Wriggling worms. Biting beaks. Prickling pine cones.
Local students are spending early-release afternoons away from couches and electronics, choosing instead to be close to critters and products of the earth.
It's a choice made possible through Discovery Southeast's new program, Early Dismissal Mondays, which was created to provide an option for students - and parents - on the 15 days elementary schools throughout the Juneau School District release students at 1:30 p.m.
As a parent of two girls in the program, Annika, 6, and Minta, 5, Tom Schwartz said for him, it's an excellent option. He's also a student at the University of Alaska Southeast who tailored his class schedule to coincide with his daughters' in-school hours.
"I can't go get them because I'm in class. So, it's a great feeling for me because they're outside doing something they love to do," he said. "I picked them up after a rainy day and they had fun."
Schwartz also works as a naturalist for Discovery Southeast's Nature Studies program at Gastineau Elementary. He said individuals like Scott Burton, the school's lead naturalist, are dedicated to creating activities that fit with the abilities of the group and to making sure the students have fun.
So far the groups, which exist at all local elementary schools except Riverbend Elementary, haven't ventured far from their campus backyards. But that doesn't seem to hinder the exploration that abounds with the help of inquisitive students and encouraging naturalists, said Discovery Southeast Executive Director Beth Weigel.
"We try to think about their backyard as their classroom," she said. "For example, at Auke Bay, we went out and talked about worm composting. We talked about how things decay. Then we went back to the school, dug in the dirt and added the worms (to the compost pile)."
The program at each school is individual and catered to the type of "backyard" surroundings.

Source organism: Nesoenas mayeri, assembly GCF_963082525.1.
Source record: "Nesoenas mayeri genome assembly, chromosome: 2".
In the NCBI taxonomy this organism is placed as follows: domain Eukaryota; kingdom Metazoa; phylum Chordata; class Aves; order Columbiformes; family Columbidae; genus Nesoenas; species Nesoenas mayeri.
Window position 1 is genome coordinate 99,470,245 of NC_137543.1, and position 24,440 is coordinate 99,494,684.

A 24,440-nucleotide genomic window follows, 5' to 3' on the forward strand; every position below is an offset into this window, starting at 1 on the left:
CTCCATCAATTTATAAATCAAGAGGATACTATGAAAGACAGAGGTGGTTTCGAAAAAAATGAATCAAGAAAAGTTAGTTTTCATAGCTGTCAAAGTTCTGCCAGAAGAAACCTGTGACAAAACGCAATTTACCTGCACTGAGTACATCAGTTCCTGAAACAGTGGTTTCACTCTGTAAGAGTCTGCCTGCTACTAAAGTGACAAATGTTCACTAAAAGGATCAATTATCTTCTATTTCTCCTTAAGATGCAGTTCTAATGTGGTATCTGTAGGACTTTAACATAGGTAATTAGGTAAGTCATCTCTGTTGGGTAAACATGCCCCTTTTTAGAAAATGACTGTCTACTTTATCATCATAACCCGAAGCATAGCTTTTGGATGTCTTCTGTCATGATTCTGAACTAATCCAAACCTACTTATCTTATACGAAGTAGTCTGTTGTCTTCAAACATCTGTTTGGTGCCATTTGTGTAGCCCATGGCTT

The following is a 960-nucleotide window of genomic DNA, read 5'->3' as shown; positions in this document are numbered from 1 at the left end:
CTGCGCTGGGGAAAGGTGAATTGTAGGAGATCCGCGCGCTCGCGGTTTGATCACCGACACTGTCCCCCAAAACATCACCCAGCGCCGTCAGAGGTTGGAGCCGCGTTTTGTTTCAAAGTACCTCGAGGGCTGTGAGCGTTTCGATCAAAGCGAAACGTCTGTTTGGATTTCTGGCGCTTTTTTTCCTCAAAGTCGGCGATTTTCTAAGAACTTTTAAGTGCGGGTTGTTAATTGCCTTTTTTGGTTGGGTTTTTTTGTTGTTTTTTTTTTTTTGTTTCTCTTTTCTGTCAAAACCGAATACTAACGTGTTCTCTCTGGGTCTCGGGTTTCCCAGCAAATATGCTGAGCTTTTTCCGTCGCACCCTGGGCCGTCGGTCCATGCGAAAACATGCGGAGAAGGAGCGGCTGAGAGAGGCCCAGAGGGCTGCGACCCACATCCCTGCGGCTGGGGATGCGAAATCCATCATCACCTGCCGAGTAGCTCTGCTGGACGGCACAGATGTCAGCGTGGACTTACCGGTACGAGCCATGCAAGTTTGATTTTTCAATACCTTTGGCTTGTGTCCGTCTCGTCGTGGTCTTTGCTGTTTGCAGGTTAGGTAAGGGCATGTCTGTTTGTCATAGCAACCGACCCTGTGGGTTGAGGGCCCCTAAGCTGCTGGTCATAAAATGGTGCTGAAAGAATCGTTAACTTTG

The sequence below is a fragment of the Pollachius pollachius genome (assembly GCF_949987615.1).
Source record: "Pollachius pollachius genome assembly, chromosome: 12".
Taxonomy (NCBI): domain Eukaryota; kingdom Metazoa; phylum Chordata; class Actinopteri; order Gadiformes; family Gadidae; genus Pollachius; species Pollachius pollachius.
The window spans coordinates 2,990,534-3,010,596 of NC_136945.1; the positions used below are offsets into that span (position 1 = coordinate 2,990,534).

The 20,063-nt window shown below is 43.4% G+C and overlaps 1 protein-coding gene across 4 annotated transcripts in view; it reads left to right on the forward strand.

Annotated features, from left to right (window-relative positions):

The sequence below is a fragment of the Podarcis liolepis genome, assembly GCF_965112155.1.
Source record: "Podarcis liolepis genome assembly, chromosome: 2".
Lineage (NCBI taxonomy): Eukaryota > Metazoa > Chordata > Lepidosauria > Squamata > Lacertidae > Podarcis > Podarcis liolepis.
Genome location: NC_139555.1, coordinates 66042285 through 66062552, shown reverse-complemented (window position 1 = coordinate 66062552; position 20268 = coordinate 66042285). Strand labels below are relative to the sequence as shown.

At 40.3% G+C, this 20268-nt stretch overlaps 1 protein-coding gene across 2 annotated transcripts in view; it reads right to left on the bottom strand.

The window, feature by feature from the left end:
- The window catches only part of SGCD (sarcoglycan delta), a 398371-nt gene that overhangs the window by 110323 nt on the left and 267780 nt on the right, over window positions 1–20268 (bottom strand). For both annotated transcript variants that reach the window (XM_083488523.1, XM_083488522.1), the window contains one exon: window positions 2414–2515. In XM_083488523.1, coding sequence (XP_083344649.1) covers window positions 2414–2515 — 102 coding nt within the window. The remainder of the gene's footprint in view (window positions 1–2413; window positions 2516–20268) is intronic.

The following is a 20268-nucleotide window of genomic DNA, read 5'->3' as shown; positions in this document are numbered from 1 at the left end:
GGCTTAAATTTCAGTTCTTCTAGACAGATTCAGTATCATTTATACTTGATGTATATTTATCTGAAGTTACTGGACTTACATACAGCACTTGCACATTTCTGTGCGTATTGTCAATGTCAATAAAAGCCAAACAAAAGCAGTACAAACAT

"They all have a little different focus on things," Weigel said. "At Gastineau they go down to Sandy Beach."
The Auke Bay Elementary group will try to head out to the aquarium at the National Oceanic and Atmospheric Administration's Auke Bay Laboratories. Participating Harborview students aim to get away from the urban environment of downtown. And once the snow starts falling, "backyards" will absolutely transform, opening up opportunities for activities like animal tracking and snowshoeing, Weigel said.
Groups are a mixed bag of ages, ranging from first through fifth grade, and the number of students tops out at around 10 kids. But the lead naturalist at each elementary is always the same.
"These folks really know the kids," Weigel said. "They are a familiar face."
Cost for the two-hour programs vary based on number of Mondays a student is enrolled. Drop-ins are an option and prices are discounted for Discovery Southeast members. Weigel said the fees are in place "basically just to cover the direct cost of having the naturalist there."
Overall, Weigel believes this program is not only a good option for parents, but it is also a way to further connect local youth with nature, the driving goal of the local nonprofit.
Contact Outdoors editor Abby Lowell at firstname.lastname@example.org.
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